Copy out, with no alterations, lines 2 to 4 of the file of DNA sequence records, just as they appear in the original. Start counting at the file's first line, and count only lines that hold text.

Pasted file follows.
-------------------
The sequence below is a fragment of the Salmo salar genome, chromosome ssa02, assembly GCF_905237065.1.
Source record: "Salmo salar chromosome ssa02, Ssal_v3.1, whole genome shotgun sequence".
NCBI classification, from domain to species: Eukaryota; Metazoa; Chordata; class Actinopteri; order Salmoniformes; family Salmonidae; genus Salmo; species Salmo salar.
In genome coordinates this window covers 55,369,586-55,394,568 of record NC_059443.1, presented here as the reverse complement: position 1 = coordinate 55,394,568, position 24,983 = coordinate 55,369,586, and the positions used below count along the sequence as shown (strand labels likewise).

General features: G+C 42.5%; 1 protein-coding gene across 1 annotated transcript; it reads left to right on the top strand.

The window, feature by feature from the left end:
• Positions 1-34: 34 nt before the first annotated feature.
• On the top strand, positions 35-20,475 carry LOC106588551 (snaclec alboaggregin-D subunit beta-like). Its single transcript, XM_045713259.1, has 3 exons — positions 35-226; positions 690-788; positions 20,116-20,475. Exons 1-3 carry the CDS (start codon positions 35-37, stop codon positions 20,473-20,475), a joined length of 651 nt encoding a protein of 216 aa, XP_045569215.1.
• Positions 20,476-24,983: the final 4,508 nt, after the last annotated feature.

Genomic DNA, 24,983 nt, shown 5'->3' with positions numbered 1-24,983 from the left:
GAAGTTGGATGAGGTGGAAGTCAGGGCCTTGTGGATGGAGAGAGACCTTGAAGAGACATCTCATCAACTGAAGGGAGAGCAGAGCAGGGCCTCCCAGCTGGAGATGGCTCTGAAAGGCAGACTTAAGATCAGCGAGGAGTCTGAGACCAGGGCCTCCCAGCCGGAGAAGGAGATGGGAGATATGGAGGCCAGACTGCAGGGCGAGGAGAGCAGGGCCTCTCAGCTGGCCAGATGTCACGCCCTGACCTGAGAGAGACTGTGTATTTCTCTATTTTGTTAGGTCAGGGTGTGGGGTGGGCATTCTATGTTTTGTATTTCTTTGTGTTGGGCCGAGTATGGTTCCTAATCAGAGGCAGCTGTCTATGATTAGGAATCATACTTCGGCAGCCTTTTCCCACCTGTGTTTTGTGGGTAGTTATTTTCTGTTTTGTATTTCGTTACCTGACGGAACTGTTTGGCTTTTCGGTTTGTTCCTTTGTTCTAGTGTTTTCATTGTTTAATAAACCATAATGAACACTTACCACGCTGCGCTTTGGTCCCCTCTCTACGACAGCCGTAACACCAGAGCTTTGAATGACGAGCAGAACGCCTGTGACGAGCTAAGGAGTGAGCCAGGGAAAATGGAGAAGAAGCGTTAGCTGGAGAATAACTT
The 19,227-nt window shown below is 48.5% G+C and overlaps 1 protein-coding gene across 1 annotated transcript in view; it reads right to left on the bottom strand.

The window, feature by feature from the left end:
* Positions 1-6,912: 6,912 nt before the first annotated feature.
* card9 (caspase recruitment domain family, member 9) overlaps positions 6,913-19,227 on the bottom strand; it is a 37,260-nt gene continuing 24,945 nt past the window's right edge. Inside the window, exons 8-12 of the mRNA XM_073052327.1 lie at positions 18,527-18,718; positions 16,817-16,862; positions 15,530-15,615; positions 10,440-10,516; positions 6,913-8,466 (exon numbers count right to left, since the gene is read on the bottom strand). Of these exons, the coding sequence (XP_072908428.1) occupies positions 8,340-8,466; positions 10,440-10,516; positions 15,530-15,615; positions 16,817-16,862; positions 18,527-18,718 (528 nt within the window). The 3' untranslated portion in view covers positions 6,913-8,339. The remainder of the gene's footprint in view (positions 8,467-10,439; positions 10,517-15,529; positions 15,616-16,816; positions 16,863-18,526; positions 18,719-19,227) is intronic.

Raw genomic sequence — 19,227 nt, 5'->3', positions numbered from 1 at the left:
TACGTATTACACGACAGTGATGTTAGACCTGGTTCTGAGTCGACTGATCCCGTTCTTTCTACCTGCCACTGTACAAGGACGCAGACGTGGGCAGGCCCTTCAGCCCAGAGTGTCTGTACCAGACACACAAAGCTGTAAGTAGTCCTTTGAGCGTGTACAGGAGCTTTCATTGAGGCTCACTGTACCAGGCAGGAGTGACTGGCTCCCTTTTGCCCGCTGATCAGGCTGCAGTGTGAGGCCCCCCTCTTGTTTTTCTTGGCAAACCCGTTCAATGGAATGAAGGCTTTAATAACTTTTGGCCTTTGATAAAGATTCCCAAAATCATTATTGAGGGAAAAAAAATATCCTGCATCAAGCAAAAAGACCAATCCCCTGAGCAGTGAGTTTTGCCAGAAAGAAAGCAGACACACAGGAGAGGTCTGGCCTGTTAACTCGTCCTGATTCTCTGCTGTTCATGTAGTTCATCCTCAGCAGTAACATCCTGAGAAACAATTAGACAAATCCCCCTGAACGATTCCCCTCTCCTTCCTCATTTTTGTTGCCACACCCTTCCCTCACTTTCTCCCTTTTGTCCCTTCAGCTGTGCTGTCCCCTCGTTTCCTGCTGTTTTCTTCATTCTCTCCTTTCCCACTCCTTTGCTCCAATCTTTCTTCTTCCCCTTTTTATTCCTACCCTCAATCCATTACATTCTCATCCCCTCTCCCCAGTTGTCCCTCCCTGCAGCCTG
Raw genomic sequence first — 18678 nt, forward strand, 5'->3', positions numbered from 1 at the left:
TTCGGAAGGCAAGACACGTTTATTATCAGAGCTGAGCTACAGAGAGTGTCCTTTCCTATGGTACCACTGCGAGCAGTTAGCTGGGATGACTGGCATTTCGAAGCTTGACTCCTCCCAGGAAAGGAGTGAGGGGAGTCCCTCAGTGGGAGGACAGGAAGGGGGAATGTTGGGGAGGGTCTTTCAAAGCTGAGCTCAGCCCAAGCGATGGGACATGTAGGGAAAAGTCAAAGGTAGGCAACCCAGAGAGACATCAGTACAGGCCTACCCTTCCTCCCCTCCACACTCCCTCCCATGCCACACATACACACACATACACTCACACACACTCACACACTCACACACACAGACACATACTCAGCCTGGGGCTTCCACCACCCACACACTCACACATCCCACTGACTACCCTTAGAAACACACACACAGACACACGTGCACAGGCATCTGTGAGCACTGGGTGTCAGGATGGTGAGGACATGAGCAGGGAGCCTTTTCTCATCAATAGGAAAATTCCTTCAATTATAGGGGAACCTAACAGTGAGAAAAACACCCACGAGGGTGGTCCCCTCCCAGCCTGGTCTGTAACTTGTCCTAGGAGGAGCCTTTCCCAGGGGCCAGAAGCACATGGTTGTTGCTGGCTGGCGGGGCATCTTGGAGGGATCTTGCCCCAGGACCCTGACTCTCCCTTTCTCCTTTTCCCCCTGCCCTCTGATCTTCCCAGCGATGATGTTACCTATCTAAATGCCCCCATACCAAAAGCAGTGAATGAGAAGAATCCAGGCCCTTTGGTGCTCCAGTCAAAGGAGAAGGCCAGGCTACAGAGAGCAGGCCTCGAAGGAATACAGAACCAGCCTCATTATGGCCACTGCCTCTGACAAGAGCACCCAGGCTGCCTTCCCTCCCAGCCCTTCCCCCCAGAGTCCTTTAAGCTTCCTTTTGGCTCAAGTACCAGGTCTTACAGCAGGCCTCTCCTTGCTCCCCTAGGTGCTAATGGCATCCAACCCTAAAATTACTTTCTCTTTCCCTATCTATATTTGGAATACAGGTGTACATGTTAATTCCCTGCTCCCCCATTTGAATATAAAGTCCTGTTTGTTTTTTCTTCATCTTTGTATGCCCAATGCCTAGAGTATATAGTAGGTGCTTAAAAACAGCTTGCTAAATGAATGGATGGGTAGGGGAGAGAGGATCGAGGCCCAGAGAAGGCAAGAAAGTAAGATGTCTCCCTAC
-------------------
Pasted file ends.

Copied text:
Source record: "Salmo salar chromosome ssa02, Ssal_v3.1, whole genome shotgun sequence".
NCBI classification, from domain to species: Eukaryota; Metazoa; Chordata; class Actinopteri; order Salmoniformes; family Salmonidae; genus Salmo; species Salmo salar.
In genome coordinates this window covers 55,369,586-55,394,568 of record NC_059443.1, presented here as the reverse complement: position 1 = coordinate 55,394,568, position 24,983 = coordinate 55,369,586, and the positions used below count along the sequence as shown (strand labels likewise).